Tour de France - Ireland's Martin wins dramatic stage, Froome stays in yellow

Ireland's Dan Martin won a dramatic stage nine of the Tour de France in the Pyrenees on a day Britain’s Chris Froome had to dig deep to retain his leader's yellow jersey.

Eurosport
Tour de France - Ireland's Martin wins dramatic stage, Froome stays in yellow
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Daniel Martin celebrates winning stage nine of the 2013 Tour de France

Garmin-Sharp’s Martin won his first stage on the Tour, out-sprinting Denmark’s Jakob Fuglsang (Astana) in a two-man shootout at the end of the 165.5km stage from Saint-Girons to Bagneres-de-Bigorre.

But the story of the day was race leader Froome having to ride the best part of 130km in isolation after all his Sky team-mates – including the Australian Richie Porte – were blown off the back of the main pack in a brutal opening hour of racing.

Porte – so impressive on Saturday after finishing second to Froome in Ax 3 Domaines – teetered on the opening climb of the day before bring dropped definitively on the second ascent, the Col de Mente, to finish the stage 18 minutes in arrears and plummet from second to 33rd on the general classification.

A series of attacks from Garmin ahead of the first of five climbs opened the race from the outset, with Jack Bauer, David Millar, Tom Danielson, Ryder Hesjedal, Andrew Talansky and eventual stage winner Martin all heavily involved.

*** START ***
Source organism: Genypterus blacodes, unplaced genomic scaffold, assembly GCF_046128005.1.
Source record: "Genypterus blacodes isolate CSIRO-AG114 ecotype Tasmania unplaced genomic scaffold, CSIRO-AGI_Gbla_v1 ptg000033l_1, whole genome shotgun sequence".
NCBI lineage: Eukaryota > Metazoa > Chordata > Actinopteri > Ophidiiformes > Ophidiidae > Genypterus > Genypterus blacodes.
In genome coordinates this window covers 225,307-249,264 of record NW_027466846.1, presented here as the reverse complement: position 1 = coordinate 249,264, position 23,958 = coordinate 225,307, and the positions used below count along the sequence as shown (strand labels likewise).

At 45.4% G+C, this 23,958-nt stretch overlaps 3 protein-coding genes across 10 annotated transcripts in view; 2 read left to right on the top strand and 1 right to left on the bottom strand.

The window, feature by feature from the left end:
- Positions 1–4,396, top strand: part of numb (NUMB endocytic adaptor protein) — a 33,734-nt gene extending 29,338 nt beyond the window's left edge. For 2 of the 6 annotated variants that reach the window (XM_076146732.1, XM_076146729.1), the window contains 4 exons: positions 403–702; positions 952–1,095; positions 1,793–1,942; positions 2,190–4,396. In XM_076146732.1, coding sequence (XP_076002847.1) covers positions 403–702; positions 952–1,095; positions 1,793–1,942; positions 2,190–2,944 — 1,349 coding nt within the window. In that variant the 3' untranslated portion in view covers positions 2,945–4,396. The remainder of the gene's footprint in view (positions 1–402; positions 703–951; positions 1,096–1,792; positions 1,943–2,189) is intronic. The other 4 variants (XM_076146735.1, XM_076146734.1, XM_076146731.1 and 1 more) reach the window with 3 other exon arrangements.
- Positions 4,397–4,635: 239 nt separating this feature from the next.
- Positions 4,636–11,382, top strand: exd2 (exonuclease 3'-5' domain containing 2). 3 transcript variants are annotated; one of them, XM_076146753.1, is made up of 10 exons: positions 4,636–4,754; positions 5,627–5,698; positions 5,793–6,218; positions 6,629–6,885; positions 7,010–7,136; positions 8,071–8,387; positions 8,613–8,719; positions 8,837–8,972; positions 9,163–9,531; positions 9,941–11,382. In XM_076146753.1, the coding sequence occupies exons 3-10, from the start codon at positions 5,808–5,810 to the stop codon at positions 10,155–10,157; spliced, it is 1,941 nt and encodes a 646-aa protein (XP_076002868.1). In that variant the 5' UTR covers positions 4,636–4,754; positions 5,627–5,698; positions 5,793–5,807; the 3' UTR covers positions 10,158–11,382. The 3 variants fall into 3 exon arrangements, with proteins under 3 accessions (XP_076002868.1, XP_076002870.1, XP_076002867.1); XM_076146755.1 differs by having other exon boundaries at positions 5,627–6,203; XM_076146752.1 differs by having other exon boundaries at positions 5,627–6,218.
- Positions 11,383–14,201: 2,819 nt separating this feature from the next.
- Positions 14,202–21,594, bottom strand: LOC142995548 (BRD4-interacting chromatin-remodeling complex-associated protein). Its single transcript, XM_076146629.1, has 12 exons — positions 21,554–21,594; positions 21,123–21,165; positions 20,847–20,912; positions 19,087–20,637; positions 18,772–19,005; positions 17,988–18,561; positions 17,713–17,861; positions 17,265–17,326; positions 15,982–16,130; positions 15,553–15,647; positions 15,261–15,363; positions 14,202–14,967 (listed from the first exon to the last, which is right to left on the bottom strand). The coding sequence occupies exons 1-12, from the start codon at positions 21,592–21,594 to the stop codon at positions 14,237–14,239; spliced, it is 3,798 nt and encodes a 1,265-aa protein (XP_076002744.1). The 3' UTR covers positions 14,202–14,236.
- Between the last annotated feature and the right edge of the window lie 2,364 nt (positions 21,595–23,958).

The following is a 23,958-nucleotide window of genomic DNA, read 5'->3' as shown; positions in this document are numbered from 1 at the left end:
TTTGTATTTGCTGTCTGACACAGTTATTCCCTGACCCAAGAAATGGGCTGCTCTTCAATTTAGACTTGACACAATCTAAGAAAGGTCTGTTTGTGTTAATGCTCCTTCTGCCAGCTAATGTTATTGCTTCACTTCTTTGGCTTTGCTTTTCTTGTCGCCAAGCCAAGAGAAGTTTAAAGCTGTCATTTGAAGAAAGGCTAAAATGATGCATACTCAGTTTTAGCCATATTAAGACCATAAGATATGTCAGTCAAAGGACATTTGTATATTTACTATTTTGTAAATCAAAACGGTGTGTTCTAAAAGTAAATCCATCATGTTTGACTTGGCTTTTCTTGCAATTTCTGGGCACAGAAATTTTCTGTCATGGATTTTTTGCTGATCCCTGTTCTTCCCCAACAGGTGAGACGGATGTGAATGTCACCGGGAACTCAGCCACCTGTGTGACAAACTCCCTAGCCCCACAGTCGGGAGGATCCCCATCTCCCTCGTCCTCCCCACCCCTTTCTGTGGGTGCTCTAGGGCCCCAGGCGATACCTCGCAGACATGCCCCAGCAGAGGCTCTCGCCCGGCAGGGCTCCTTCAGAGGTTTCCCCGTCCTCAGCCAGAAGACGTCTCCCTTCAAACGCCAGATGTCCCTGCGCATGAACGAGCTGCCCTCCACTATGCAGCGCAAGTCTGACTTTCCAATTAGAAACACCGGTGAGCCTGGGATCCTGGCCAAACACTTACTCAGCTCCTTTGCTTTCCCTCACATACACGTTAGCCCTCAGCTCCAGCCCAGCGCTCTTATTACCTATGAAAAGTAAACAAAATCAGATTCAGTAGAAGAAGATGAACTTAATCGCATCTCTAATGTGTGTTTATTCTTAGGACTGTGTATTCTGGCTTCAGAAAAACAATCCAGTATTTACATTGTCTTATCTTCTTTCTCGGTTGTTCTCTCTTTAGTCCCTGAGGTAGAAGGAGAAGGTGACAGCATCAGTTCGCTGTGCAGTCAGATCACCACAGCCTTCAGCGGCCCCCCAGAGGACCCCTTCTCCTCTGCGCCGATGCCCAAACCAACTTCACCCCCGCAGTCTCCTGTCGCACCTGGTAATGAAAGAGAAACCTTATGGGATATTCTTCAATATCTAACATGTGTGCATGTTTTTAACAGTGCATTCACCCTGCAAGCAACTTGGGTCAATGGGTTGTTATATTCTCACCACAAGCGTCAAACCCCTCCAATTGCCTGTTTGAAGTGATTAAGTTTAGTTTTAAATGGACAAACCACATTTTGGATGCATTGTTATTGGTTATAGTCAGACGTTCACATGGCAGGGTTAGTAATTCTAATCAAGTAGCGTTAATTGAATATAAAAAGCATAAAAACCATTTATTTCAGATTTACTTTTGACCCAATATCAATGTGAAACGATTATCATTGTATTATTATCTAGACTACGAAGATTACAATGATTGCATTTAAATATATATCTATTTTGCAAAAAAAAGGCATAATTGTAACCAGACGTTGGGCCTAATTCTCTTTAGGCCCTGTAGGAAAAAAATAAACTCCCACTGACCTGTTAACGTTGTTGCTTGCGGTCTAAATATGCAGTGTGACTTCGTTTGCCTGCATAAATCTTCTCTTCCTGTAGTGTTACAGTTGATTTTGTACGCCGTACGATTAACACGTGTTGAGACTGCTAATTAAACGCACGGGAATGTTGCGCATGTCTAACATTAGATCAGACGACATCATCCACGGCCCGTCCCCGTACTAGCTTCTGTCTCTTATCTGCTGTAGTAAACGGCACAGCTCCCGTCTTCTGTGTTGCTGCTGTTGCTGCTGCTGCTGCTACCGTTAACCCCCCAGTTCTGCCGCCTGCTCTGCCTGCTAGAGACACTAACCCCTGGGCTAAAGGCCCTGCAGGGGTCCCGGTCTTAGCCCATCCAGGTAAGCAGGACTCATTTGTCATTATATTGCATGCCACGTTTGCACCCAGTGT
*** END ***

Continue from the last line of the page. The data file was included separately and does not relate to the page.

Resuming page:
The Saxo-Tinkoff and Movistar teams of Alberto Contador and Alejandro Valverde also rode an aggressive stage, piling the pressure on Froome from kilometre zero – pressure which intensified after the unexpected cracking of Froome’s main lieutenant, Porte.

Losing young British climber Peter Kennaugh hardly helped, the 24-year-old crashing on the side of the road and disappearing into dense undergrowth in a ditch.

"Yesterday was one of our best days whereas today was one of the toughest," said Sky manager David Brailsford. "Those who said the race was over may think again. I give credit to Garmin and Movistar for taking the race on and making it exciting."

Froome finished safely in the main pack of riders, which was led over the line by the young Pole Michael Kwiatkowski, 20 seconds behind leading duo Martin and Fuglsang.

After Porte’s bad day in the office, Spaniard Valverde rose to second on the overall standings, one minute and 25 seconds down on Froome. Dutch pair Bauke Mollema and Laurens Ten Dam, of Team Belkin, are third and fourth on GC, at 1:44 and 1:50 respectively.

Froome’s main rival, Spain’s Contador, is sixth at 1:51 while stage winner Martin rises into the top 10 to eighth place, 2:28 in arrears.

Irish climber Martin was ecstatic about his victory – and told Eurosport before rising onto the podium that it was part of a carefully executed plan.

"Last year was a procession behind Team Sky so we wanted to show what we could do and put them under pressure," the 26-year-old said.

"It was an incredible effort today from the whole team. We really made the race and from the start we were in breakaways."

Having made numerous attacks early in the stage, Martin made his decisive move the main on the final climb of the day, the Cat.1 La Hourquette d’Anzican, 34km from the finish, taking Denmark’s Fuglsang with him.